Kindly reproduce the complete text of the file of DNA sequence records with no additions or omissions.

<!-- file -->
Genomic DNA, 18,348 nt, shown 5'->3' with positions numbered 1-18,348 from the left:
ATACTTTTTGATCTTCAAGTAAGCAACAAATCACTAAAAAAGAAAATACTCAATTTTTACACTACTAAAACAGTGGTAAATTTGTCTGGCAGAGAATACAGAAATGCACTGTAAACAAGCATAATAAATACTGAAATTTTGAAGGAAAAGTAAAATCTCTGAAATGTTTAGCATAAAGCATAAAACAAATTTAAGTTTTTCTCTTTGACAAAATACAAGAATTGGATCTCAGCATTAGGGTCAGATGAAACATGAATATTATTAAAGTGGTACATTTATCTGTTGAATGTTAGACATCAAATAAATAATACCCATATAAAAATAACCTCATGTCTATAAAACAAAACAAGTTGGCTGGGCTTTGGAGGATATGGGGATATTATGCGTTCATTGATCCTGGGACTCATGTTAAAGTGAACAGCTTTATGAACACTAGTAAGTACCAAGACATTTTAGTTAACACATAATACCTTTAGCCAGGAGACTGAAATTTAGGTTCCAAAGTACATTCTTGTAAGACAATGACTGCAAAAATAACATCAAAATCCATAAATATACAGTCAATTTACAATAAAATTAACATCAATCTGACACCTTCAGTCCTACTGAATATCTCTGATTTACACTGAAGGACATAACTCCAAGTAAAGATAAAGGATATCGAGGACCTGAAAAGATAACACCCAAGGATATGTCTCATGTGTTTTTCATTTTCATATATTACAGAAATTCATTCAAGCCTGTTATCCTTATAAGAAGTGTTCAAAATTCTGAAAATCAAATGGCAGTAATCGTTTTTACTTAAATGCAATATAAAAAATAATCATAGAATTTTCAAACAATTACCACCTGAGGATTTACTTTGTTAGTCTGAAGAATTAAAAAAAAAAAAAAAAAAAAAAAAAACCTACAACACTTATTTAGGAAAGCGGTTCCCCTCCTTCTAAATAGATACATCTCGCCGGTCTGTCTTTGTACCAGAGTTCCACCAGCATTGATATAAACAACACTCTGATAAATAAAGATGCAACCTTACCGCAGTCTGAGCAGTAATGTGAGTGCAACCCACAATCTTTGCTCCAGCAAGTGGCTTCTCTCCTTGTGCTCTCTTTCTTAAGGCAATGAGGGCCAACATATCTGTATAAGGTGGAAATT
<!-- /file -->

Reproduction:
Genomic DNA, 18,348 nt, shown 5'->3' with positions numbered 1-18,348 from the left:
ATACTTTTTGATCTTCAAGTAAGCAACAAATCACTAAAAAAGAAAATACTCAATTTTTACACTACTAAAACAGTGGTAAATTTGTCTGGCAGAGAATACAGAAATGCACTGTAAACAAGCATAATAAATACTGAAATTTTGAAGGAAAAGTAAAATCTCTGAAATGTTTAGCATAAAGCATAAAACAAATTTAAGTTTTTCTCTTTGACAAAATACAAGAATTGGATCTCAGCATTAGGGTCAGATGAAACATGAATATTATTAAAGTGGTACATTTATCTGTTGAATGTTAGACATCAAATAAATAATACCCATATAAAAATAACCTCATGTCTATAAAACAAAACAAGTTGGCTGGGCTTTGGAGGATATGGGGATATTATGCGTTCATTGATCCTGGGACTCATGTTAAAGTGAACAGCTTTATGAACACTAGTAAGTACCAAGACATTTTAGTTAACACATAATACCTTTAGCCAGGAGACTGAAATTTAGGTTCCAAAGTACATTCTTGTAAGACAATGACTGCAAAAATAACATCAAAATCCATAAATATACAGTCAATTTACAATAAAATTAACATCAATCTGACACCTTCAGTCCTACTGAATATCTCTGATTTACACTGAAGGACATAACTCCAAGTAAAGATAAAGGATATCGAGGACCTGAAAAGATAACACCCAAGGATATGTCTCATGTGTTTTTCATTTTCATATATTACAGAAATTCATTCAAGCCTGTTATCCTTATAAGAAGTGTTCAAAATTCTGAAAATCAAATGGCAGTAATCGTTTTTACTTAAATGCAATATAAAAAATAATCATAGAATTTTCAAACAATTACCACCTGAGGATTTACTTTGTTAGTCTGAAGAATTAAAAAAAAAAAAAAAAAAAAAAAAAACCTACAACACTTATTTAGGAAAGCGGTTCCCCTCCTTCTAAATAGATACATCTCGCCGGTCTGTCTTTGTACCAGAGTTCCACCAGCATTGATATAAACAACACTCTGATAAATAAAGATGCAACCTTACCGCAGTCTGAGCAGTAATGTGAGTGCAACCCACAATCTTTGCTCCAGCAAGTGGCTTCTCTCCTTGTGCTCTCTTTCTTAAGGCAATGAGGGCCAACATATCTGTATAAGGTGGAAATT